Sunday, March 18, 2007

Huntington's makes page one

Today was a very important moment for building awareness about Huntington’s disease: the New York Times, one of the world’s most influential newspapers, ran a long page-one story about a young woman’s brave decision to be tested at age 23 (click here to read the article).

It’s rare that HD gets such attention. Most people have not heard of HD, or they have only a vague notion of it. Like a lot of orphan diseases, it just doesn’t register with people. After I recently wrote a friend a long letter about my own gene-positive status, his response referred to “Hodgkin’s disease.”

I myself have tried to bring HD to the New York Times’ attention. A couple of years ago I submitted an article about my experience with HD to the paper’s Sunday magazine and then to its science section, but I allegedly had nothing new to say about the disease. Luckily, in September of 2005 the Washington Post published an article about my story written by Dr. Martha Nance of the Huntington’s Study Group (click here to read the article).

So I was thrilled to see reporter Amy Harmon’s well-written portrait of Katie Moser. The article outlined the history of HD in Katie’s extended family, the pros and cons of testing at such a young age, and the ways in which Katie has coped with living at risk. Harmon especially captured the psychological trauma people experience before and after testing.

Like me, Katie Moser faces a very long road of wondering when and how her symptoms will start. As I did, she may someday face the difficult decision of testing her own child for the genetic defect that causes HD. I think about HD every day. It’s a lifelong curse on me and my family.

But is there really a trend towards increased testing among young people, as the article claims? The reporter cited no empirical evidence to back up this claim. If young people indeed do want to get tested more, it’s simply the result of the availability of a test for HD (starting only in 1993) and the recent appearance of preimplantation genetic diagnosis (the testing of embryos). Their parents could not even dream of these possibilities. Interviews with more young at-risk people, including those who have had children, could have shed more light on the purported new trend.

The article also did not discuss some other important facets of the HD story. Did Katie attempt to line up all of her insurance coverage before testing? Why does research on HD and other rare diseases receive so little funding when, especially in the case of HD, they could provide the key to curing other diseases? Why, in fact, is HD so little known and understood? And why does it carry such a horrible stigma?

I’ve been writing on HD for nearly ten years and reading about it even longer. I didn’t see anything new in today’s piece. The article could have really driven home the point that HD is one of humanity’s cruelest diseases. As a friend of mine observed, the article could have connected with more people had it explored HD more forcefully.

I make these criticisms because the paper gave the reporter more than ample space – some 4,700 words – to explore HD fully. According to her own video on the newspaper’s website, she spent a year following Katie’s life.

But I still commend Harmon and the New York Times for bringing valuable exposure to Huntington’s disease. This, in fact, is the paper’s second article on HD in recent months. On November 14, 2006 it ran an article that described the stark descent of filmmaker Chris Furbee and his mother into the hell of HD. You can read that article by clicking here.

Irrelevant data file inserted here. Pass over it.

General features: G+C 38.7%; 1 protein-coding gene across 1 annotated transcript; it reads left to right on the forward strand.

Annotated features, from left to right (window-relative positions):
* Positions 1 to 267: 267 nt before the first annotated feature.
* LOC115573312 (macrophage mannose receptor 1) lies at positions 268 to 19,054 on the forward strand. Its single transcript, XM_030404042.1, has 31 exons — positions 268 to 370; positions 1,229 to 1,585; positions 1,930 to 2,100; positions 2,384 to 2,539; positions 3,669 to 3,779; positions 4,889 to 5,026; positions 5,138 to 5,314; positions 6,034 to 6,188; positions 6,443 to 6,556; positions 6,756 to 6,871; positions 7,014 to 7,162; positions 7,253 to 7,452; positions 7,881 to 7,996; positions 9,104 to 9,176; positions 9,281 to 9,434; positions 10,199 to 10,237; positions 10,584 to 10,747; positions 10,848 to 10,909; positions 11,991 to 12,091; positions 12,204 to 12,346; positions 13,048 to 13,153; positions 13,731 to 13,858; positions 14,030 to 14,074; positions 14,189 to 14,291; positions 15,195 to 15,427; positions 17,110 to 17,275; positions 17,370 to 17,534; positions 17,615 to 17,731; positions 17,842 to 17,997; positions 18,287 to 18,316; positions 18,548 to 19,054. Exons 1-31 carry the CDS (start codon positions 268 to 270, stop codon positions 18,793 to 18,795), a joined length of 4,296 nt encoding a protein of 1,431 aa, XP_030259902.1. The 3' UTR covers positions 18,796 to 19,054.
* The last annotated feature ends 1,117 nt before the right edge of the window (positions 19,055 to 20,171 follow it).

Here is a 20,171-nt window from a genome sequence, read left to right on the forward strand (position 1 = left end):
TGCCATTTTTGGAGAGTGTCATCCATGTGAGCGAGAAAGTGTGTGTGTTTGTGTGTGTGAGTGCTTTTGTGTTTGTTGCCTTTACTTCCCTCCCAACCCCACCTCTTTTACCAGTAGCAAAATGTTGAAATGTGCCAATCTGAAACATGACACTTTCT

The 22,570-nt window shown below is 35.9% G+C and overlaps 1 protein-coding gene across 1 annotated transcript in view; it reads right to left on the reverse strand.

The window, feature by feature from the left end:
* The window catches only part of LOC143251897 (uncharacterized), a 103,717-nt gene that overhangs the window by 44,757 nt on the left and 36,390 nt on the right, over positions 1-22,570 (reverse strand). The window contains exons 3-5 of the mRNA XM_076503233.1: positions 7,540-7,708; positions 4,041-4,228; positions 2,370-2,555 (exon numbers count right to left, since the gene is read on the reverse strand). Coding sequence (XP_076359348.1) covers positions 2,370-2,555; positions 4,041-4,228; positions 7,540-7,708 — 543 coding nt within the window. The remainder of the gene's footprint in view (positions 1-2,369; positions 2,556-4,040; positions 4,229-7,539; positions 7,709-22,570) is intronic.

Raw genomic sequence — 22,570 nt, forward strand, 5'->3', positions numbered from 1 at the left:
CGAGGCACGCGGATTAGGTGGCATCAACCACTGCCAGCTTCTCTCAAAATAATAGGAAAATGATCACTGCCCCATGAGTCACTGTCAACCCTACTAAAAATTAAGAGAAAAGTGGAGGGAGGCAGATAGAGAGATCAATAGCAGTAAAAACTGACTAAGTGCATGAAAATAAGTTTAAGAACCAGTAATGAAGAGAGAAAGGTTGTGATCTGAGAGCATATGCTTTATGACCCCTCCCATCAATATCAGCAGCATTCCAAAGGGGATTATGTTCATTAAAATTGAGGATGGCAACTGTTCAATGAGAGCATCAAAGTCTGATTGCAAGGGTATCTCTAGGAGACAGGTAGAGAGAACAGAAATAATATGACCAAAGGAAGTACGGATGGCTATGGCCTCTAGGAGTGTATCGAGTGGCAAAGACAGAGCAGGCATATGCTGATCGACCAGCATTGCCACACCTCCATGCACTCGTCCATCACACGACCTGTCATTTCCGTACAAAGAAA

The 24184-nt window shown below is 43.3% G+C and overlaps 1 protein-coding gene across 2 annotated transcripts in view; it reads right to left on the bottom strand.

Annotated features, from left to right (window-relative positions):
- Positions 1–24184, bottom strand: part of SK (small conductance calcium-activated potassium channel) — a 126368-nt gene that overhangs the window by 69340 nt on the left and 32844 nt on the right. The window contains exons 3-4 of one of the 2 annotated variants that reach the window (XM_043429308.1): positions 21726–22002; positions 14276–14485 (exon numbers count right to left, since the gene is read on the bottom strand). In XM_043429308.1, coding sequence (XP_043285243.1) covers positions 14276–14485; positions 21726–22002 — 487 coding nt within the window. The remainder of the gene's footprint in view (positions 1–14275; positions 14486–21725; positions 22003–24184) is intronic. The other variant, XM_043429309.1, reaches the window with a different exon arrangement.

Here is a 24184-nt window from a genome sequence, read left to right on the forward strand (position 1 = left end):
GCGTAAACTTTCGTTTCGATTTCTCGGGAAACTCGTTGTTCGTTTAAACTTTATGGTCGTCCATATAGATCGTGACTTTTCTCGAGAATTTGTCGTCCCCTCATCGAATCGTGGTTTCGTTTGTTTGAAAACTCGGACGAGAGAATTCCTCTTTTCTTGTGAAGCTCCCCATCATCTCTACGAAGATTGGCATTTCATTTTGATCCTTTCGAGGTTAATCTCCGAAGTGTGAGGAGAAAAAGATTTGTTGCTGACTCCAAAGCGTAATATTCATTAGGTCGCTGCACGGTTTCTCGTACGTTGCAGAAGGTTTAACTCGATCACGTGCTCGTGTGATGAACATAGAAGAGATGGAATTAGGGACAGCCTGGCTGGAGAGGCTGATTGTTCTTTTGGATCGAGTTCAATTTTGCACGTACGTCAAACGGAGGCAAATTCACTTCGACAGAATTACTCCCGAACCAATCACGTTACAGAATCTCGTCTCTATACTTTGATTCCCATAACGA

I urge the New York Times and the media in general to increase their coverage of HD and related diseases and of medical research in general. Tens of thousands of American families are affected by HD, and many million more people will get Parkinson’s, Alzheimer’s, and other neurological disorders. Whether we realize it or not, we are all in this struggle together.


Daniel said...

Before commending Katie for anything people really should know the facts. At the time of her testing for HD her mother was in a legal battle with Katie's aunt for custody of Katie's cousin. Katie was tested for HD and didn't tell her mother, father or either of her two brothers until she could use the information in court in an effort to help her aunt regain custody of her cousin. They were trying to argue that because Katie had HD her mother had to have HD and therefore it made her unfit to take care of her niece. Katie is an incredibly manipulative person and is using her disease to get her 15 minutes of fame.

sweet_t23 said...

I share your frustration about the lack of knowledge and attention that HD receives.
I am the wife/caretaker of a husband with HD and also care for my sister-in-law who has HD. It is not easy for people to understand HD or even to care. I can tell them personal horror stories, but then they look at my loved ones and think "so they move a lot, it could be worse". Their ignorance speaks volumes.
I do encourage you as I do my HD loved ones to quit dwelling on the future of what will happen to them with HD and live only for today! Sometimes I feel they/we (myself included) dwell so much on the future that we don't enjoy today.
My husband and I have six children (3 boys, 3 girls; we did not know of HD until I was pregnant with the 6th child), none have been tested or plan to be tested before they become symptomatic. They know the risks, they know the probability of being HD positive, but I refuse to let them dwell on the horror and suffering of the future. I believe that a cure is right around the corner and if not a cure--something to improve quality of life to minimizing the effects of HD.
I explained to them since they were little that they are not assured of tomorrow so why worry about 30-40 years from now.
Lets just get through today, lets just live for today and let tomorrow happen as it comes.